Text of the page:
The current quarrel over school funding sounds familiar to old-timers. Just as in the 1980s, school boards are laying off teachers and closing schools, while the education minister says they've never had it so good. Who's telling the truth? And does it even matter?
The Liberals have consistently argued that education gets more money every year, and that the teachers and trustees are misrepresenting the situation in their endless demands for ever more funding. Their "shortfalls," we're told, reflect only their endless wish list of inessentials.
One way to judge the merits of the dispute is simply to look at the average operating grant per student in constant dollars. (The amount varies from district to district, but we're talking about the provincial average.)
Is inflation confusing the true level of funding?
That's too simple, says John Malcolmson. He's the CUPE research representative for the kindergarten to Grade 12 (K-12) sector, and has decades of experience in studying school funding. A yardstick based on the consumer price index, he observes, doesn't work for education: "School districts don't buy groceries." What's more, schools are spending money differently from 10 years ago as needs have changed for various education services.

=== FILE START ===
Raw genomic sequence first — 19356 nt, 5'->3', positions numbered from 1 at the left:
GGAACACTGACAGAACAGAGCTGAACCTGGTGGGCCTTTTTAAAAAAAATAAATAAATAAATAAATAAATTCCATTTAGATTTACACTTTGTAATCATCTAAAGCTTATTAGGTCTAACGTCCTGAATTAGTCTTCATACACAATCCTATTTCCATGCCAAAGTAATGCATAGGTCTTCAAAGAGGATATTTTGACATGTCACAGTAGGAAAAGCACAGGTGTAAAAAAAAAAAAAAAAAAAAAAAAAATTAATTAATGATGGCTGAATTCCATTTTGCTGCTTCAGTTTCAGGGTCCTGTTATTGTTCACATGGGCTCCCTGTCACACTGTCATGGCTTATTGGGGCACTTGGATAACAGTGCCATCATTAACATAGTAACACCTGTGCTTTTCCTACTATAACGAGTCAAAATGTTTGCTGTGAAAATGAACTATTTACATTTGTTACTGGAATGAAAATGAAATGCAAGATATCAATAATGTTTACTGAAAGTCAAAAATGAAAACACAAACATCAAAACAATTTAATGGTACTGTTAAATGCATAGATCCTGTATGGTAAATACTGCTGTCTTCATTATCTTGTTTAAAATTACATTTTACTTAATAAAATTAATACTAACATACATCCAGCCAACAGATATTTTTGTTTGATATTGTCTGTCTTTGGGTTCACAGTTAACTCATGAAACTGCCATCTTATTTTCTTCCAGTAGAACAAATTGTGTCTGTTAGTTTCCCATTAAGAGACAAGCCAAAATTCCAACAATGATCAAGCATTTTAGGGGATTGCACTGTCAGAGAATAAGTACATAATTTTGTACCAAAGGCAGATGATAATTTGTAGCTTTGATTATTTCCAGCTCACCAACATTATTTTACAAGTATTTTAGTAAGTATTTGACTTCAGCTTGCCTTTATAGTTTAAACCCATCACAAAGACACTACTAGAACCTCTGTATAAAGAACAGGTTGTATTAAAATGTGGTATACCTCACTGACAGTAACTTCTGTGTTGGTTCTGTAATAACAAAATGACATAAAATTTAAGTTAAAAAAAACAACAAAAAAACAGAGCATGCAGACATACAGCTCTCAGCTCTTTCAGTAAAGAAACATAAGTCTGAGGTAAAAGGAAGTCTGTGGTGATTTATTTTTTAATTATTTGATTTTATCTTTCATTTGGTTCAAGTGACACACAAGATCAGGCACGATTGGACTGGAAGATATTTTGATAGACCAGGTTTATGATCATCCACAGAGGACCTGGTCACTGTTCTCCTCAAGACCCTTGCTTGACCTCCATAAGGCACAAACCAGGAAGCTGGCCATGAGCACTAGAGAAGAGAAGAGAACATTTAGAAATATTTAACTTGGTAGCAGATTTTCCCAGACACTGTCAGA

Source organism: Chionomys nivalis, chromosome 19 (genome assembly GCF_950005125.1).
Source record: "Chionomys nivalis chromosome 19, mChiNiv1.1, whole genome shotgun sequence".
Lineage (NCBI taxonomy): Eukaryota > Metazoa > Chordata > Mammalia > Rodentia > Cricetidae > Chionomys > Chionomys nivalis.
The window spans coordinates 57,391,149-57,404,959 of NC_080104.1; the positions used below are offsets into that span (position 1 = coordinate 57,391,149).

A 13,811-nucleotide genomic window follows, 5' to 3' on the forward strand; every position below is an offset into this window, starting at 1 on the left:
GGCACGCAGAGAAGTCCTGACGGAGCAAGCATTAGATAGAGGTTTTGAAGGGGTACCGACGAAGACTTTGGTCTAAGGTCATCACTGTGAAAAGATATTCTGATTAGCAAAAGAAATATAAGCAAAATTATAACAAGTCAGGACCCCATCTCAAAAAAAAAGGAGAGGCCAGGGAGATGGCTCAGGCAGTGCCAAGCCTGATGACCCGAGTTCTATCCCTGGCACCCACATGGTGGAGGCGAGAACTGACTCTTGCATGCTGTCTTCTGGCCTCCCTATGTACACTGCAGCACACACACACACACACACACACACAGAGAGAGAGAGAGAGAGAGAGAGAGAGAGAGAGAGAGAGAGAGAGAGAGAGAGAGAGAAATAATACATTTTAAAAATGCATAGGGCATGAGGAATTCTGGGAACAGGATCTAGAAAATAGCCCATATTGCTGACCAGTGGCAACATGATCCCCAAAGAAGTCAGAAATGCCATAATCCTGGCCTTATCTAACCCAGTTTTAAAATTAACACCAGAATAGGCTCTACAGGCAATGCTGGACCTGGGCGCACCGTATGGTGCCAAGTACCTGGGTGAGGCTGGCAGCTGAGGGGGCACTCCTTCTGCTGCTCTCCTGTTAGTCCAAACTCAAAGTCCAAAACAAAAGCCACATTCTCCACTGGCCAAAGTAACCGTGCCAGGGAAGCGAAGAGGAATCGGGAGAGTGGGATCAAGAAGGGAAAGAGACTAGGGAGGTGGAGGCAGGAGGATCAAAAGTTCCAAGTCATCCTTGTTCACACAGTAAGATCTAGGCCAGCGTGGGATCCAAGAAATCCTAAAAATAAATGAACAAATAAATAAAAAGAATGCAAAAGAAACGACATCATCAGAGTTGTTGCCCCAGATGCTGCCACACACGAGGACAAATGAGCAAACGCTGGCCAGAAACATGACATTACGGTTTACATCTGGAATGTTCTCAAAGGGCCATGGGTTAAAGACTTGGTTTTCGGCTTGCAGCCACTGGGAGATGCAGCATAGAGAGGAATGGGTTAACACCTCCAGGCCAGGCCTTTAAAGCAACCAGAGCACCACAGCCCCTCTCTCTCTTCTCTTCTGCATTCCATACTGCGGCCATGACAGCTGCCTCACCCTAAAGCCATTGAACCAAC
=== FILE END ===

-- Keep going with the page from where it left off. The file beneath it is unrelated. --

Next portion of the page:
Dealing with 'structural funding shortfalls'
In a March 15 briefing note to CUPE and other staff-support unions in K-12, Malcolmson defined "structural funding shortfalls" in the schools: They occur, he said, "where available district revenue falls chronically and persistently below that required to fund and maintain publicly mandated programs."
He drew that definition from Joan Axford, secretary-treasurer of School District 63 (Saanich). To explain school funding problems in general, and Saanich schools' problems in particular, Axford has created two memorable PowerPoint shows. (Look for them in the right-hand column of the Saanich district home page .)
One, on "Learning from the Past," is a brilliant and concise history of school funding since the 1980s. The other, "Public Budget Meeting Presentation," was made to the board on April 21. It shows the provincial picture and then uses Saanich as an example of structural shortfall.
Axford shows that education in 1991 took 26 per cent of the provincial budget; in 2000-01 it fell to 20 per cent, and this year it's just 15 per cent. Per-student funding seems to have gone up from $7,097 in 2005-06 to $8,381 in 2010-11.
But with cost pressures factored in, the operating grant per student has actually fallen from $6,409 in 2005 to $6,289 in 2010-11.
Saanich has seen a steady decline in student enrolments: the district lost just over 1,000 students between 2002-03 and 2006-07, and expects to lose almost 1,200 more between 2007-08 and 2013-14. Axford estimates that a fall of 200 students reduces costs by $690,000. But the funding allocation is reduced by $1,348,000 -- leaving the district with a net shortfall of $707,000.
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